The cast includes Jake Stone, who plays a 'brawn and brains' stalwart cowboy character, Rebecca Romijn who plays Eve Baird, the team's amazon like guardian ready to fight anyone, Lindy Booth, the tortured brains of the team (of Relic Hunter fame), who plays the super intelligent and enigmatic Cassandra Cillian, John Kim who plays the rascally Aussie master thief Ezekiel Jones and last but not least, the revered Jenkins played by the suave John Larroquette. 

 
 © Illustration by kind permission of Turner Broadcasting System (Time Warner)

A very brief but nonetheless eye catching appearance is made by Vanessa Vander Pluym, playing an exceedingly scary villain, the psychotic and startlingly dressed (including fetching axe accessory) Queen of Hearts.  In the episode 'The Librarians and the Broken Staff" - 2014), she tries to hack some of the team to death with her handy axe, a rendition of 'the Queen' that would have most certainly had her Victorian author creator Lewis Carroll, surely stand up and take notice.

 

The silent character in the series, is the library itself, a very Doctor Whoian persona, with seemingly unlimited rooms and unlimited treasures, leading of course to unlimited adventures through the times, magic and mysteries that unfold in each episode.  This series is most assuredly worth a visit (it shows on Syfy and TNT off and on) and is guaranteed to blow away those summer blues when there literary is, one hundred and fifty channels but nothing on.

PS Sorry updates have been slow supernatural followers, I've been buried under study material for my history degree, which I have just finished the penultimate exam for and passed huzzah!

 

12th July 2016 -

 

 © Illustration by kind permission BBC 2016

The beautiful Charlotte and earnest Nathan

 

The Living and The Dead

BBC's latest offering on the supernatural front to hit our screens, is the very good six-part series by Ashley Pharoah, 'The Living and The Dead'.  It stars a convincing and believable Colin Morgan, as the upright and gifted psychologist Nathan Appleby, who has moved back from the metropolis to his family's country seat in late 19th century Somerset. 

He is partnered by the gorgeous English rose Charlotte Spencer, who plays his intelligent and quick-thinking modernist wife Charlotte Appleby.  Charlotte is bordering on an early version of Lara Croft without the shorts and unarmed combat...yet.  She knows her mind and supports Nathan through the various travails he is facing, particularly the death of a much loved son from his previous marriage, who literally makes guest (as a ghost) appearances in its episodes.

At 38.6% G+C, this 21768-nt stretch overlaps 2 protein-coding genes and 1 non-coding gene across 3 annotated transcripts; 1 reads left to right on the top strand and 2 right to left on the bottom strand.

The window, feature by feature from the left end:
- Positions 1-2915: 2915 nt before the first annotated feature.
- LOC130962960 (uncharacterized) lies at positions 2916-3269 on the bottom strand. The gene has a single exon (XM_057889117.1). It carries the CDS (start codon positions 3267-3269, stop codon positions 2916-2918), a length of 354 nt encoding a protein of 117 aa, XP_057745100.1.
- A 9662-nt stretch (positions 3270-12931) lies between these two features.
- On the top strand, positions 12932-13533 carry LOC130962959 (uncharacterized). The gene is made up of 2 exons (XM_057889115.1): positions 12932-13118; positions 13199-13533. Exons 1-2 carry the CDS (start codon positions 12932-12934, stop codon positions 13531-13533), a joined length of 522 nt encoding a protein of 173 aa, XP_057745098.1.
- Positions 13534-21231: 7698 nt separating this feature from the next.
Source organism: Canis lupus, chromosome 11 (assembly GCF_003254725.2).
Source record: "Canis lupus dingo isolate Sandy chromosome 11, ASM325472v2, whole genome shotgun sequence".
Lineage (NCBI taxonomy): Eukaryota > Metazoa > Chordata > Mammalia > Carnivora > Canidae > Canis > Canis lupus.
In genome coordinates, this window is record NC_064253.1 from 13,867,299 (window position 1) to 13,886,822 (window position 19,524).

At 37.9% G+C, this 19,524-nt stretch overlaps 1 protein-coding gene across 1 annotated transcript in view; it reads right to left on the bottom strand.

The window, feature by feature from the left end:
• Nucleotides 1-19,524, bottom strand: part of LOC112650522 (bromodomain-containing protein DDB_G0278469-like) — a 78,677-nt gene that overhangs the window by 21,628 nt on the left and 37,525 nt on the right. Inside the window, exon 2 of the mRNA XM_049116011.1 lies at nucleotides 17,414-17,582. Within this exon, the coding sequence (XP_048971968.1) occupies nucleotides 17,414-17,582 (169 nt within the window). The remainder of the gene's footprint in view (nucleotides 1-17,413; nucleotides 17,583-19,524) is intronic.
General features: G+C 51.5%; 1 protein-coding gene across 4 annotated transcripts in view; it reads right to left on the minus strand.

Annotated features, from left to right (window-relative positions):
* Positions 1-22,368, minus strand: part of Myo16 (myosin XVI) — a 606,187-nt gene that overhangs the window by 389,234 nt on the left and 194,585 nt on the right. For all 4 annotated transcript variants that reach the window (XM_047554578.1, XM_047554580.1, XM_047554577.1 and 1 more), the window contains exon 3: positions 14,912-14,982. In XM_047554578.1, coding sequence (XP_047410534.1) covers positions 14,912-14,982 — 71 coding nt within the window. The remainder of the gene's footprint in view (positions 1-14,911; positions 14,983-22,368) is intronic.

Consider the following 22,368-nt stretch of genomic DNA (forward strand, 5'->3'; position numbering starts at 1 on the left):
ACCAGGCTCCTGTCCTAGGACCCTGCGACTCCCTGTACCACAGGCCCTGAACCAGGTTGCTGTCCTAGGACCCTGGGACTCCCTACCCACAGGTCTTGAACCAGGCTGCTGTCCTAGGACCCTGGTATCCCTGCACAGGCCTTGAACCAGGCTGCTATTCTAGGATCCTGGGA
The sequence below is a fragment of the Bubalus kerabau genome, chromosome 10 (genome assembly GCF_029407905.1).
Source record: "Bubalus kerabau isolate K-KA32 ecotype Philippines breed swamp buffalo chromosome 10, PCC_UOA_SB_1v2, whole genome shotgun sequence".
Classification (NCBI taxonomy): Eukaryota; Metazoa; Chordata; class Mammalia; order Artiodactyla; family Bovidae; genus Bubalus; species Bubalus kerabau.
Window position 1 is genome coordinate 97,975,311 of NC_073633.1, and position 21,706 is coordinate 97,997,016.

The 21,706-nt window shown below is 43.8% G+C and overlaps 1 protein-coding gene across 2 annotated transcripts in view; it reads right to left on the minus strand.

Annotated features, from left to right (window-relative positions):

The beautiful country scenes with their flowing fields of corn in this glorious Somerset landscape, are anything but quiet and tranquil.  The first episode ushers into existence the unquiet soul of a long dead village man, who was beaten as a child and who has taken over a parson's daughter by way of possession, making her utter obscenities and turning her into a preying seductress against her will. She is eventually freed by the perceptive Nathan and her parson father, by way of rushed baptism in a lake that releases the tortured and unbaptised man's soul from her body.  

The second episode sees a boy, the unfortunate Charlie, drawn to his death in a dank and airless disused mine, by the tortured and restless spirits of five dead boys, who many years before were heartlessly left to die in a mine cave-in by one of Nathan's ancestors.  Nathan finds Charlie deep in the mine just past were the five wretched mine boys' corpses lie,  but alas too late, he is dead. 

 © Illustration by kind permission BBC 2016

Nathan talks to the unfortunate Charlie about his tormentors

The series' plots promise to become even darker, as the local loyal and well-meaning country folk begin to rue the day that Nathan and Charlotte arrived, their arrival seeming to precipitate the sudden and awful supernatural events and afflictions that occur.

As if these hauntings and possessions weren't enough, we also have the strange intercession of what must be 'ghosts from the future'.  In episode one, Nathan is drawn one night to a noise in one the corridors within his house.  Suddenly, he sees for just a fleeting moment, a mysterious women in present day clothing and as if dressed for bed, her shoulders covered with a shawl.  Incongruously, in her hand is an iPad or Tablet, her face clearly lit by its bright screen.

In episode two, he is nearly run down with what appears to be a car that we cannot see, but can certainly hear, its headlights blinding him on a dark road he is travelling as he rushes to the aid of the unfortunate Charlie's family.

The series also addresses the social conflicts affecting ordinary 19th century country workers in rural areas, by the encroachment of mechanised farm vehicles and the railway and the uncertainties in their lives these modern concepts are causing.   Whether they will accept or rebel against Nathan and Charlotte's initiatives to bring the farm into the modern age using this new machinery, will be revealed as the episodes play out their stories, though by episode two their acceptance of these 'new ways' is looking far from certain.